For All the Unknown Soldiers in Our Lives

(The photo above was taken at the tomb of the Unknown Soldier, Rose Hill Cemetery, Albion, Indiana.)american_flag

In the small town where I grew up, summer always began with Memorial Day. I remember waiting with prideful anticipation to catch site of the American Legion Color Guard, knowing I’d see my Dad in the line of uniform-clad men, dressed in his Air Force blues and either balancing a flagpole on his hip or carrying a gun at his side.

As our local heroes stepped off around the courthouse square, townsfolk joined the parade for the short walk down the street to Rose Hill Cemetery. There, in the early summer sunshine, we’d recognize our soldiers, living and deceased. The ceremony always ended at the tomb of the Unknown Soldier, as taps were trumpeted from a far-away hillside. A solemn prayer released us all to our holiday activities.

A few years ago, my husband and I joined the Memorial Day service at a small cemetery near us. We heard the names of soldiers, mostly unknown to us, but familiar to many gathered around. Just as we did in my hometown half a century ago, our ceremony ended with prayer and a salute at the tomb of those whose names are unknown.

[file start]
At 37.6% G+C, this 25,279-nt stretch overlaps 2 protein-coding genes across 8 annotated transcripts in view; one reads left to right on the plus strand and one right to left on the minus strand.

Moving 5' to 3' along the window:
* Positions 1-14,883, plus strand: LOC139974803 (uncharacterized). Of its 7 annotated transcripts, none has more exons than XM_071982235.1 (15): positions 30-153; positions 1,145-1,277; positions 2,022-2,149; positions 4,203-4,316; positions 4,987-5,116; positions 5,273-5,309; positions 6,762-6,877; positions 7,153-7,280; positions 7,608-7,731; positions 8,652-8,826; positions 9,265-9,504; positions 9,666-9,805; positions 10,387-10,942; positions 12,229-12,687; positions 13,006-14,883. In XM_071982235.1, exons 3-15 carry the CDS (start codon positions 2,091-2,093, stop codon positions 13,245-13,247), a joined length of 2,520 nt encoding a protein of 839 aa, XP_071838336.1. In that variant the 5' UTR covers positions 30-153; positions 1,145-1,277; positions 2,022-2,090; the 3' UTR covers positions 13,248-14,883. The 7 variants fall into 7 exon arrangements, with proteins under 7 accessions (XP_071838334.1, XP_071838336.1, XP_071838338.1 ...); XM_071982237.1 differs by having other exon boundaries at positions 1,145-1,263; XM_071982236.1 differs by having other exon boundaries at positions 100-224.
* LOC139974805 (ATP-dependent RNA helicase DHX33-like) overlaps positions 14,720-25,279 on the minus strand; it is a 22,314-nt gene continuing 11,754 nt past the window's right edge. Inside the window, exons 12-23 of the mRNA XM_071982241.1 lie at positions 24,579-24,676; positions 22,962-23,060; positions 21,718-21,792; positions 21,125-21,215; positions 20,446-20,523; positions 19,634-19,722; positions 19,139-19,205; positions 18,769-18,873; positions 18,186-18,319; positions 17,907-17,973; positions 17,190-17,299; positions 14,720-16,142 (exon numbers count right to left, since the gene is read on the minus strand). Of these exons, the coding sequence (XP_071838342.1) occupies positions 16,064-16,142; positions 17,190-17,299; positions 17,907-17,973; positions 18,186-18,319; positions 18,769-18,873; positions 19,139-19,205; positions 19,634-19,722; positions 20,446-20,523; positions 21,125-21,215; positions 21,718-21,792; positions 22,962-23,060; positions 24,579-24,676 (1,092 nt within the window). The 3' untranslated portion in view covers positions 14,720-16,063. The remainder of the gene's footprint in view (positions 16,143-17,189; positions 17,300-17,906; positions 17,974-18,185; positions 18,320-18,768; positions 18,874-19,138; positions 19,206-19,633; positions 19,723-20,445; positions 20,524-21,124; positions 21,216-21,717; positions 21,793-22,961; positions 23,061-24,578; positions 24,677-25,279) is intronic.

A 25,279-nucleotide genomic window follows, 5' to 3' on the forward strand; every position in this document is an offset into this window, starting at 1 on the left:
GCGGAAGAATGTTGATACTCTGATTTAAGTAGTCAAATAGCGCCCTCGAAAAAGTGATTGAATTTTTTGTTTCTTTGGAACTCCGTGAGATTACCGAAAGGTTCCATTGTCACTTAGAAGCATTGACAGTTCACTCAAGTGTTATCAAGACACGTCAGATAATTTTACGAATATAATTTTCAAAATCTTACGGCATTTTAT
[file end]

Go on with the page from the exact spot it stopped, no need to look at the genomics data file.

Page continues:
It struck me then. Our lives are filled with “unknown” soldiers — men and women who anonymously laid down their lives here and abroad, and who continue to do so today, so that I could live and raise a family in freedom and safety. My own father and his three brothers all served in the United States military, one of them dedicating a career to military duty. In my hometown, we know their names, their histories, their pride and dedication, but to the rest of the world, they are virtually unknown.

Robert Harris Wilson tried to enter the military at 17, but had to wait a year.
Robert Harris Wilson tried to enter the military at 17, but had to wait a year. Read more about Dad’s military career and his childhood in One Man’s Work.

This Memorial Day weekend, I’ll be thinking of family members, classmates, friends and neighbors who put on a uniform and committed to do their duty as defenders and protectors of our nation. May they be known and honored, not just at the end of May, but every day.

“The greatest glory of a free-born people is to transmit that freedom to their children.” ~ William Havard, chaplain to the armed forces during World War I.

 

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